A major issue that the mid-year budget must seek to address is to focus on increasing revenue, and this must not be done by increasing the rate of taxation as government has hinted it will, but rather ensuring that those who are not paying their taxes do so, Head of Department of Economics at the University of Ghana, Prof. Peter Quartey, has said.
His comments come after Deputy Finance Minister Kwaku Kwarteng, had hinted that the soon-to-be-presented mid-year budget would introduce some tax measures.
“We intend to introduce some tax measures, but these taxes are not measures that deviate from our core economic management strategy which is to move away from taxation to production. We are still fully focused on that,” Mr. Kwarteng told the B&FT last week.
But Prof. Quartey argues that, if taxes should be introduced at all, they should be marginal and not high, adding, it will be best to broaden the tax net than increase already existing ones.
“One major thing will be the revenue shortfalls. It is an area the budget should address without necessarily raising the taxes too high. Some forms of taxation will come in but I don’t think there should be too much focus on taxation. Government should rather broaden the base than increasing the tax rate,” he stated.
“If taxes are increased, real incomes of people will reduce and take-home salaries will decline and that is going to affect people’s livelihoods. So, yes, there is going to be taxation but it should focus on broadening the base, or if taxes will be increased, then it should be marginal,” he said.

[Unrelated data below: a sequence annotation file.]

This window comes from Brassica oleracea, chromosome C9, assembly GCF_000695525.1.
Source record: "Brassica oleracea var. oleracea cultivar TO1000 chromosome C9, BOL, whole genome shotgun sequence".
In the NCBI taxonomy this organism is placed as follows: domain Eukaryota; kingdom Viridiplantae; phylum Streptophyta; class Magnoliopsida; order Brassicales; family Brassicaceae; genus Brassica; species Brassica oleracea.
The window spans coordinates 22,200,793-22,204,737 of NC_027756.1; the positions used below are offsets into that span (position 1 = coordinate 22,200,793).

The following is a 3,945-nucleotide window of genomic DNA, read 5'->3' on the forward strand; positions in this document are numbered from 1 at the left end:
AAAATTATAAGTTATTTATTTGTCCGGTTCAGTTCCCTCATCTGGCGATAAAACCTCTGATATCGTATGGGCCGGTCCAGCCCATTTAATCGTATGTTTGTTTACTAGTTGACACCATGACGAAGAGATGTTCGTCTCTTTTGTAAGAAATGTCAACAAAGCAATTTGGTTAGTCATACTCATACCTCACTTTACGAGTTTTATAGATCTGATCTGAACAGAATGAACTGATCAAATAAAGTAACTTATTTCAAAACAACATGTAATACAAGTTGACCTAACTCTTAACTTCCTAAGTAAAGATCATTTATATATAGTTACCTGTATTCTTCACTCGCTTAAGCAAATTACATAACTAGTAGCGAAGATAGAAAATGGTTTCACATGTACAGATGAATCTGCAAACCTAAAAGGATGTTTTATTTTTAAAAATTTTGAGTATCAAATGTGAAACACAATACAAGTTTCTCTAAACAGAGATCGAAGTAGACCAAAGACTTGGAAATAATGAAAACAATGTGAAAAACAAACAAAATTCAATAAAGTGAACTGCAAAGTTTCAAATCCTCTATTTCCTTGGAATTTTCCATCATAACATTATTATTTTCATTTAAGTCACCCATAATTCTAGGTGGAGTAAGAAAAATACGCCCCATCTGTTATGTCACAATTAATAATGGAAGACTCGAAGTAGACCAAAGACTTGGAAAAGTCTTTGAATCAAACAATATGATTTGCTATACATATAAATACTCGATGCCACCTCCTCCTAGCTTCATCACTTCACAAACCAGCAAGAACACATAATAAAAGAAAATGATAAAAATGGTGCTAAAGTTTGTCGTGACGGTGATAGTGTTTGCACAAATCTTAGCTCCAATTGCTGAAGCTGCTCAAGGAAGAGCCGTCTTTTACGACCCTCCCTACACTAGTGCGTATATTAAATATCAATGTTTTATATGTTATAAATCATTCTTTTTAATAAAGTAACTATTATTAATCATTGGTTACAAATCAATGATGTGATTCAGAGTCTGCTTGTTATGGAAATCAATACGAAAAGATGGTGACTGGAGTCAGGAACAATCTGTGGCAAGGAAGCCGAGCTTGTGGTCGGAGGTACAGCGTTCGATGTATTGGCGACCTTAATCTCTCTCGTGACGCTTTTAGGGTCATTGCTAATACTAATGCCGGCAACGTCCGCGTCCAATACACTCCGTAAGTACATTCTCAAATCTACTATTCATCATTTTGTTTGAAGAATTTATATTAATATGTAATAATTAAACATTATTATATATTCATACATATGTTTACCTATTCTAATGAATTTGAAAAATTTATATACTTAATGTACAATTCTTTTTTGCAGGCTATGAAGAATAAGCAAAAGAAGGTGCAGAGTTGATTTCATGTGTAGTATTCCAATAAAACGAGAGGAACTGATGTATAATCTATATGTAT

Government expects to raise some GH¢51billion from revenue and grants for the whole of 2018.
Between January and June 2017, government’s total revenue and grants for the period amounted to GH¢17.5billion (8.6 percent of GDP) against a target of GH¢20.5billion (10.1 percent of GDP) which, in nominal terms, was 6.5 percent higher than the outturn during the same period of 2016.
The Deputy Minister, however, assured that any tax measures introduced in the budget will be temporary in order to keep government’s strategy for growth—using production and not taxes—on track.
“They are not measures we are introducing as a strategy going forward; they are measures introduced specifically to deal with a difficulty that has arisen in the fiscals. But, ultimately, I am sure that we will come around to remove some of the taxes that we consider can be removed; because, in the end, we are also using taxation as a policy tool to urge growth in specific industries and also to change behaviour,” he stated.
“These are all within the consideration of government, and that is what I mean when I say that in the long-term our strategy is to place production ahead of taxation…which we remain committed to.
So, as I indicated, we will introduce these measures but we will keep our eye on our first strategy, which is to reduce taxes wherever we can and increase [them] under such extreme circumstances where clear gaps have to be filled.”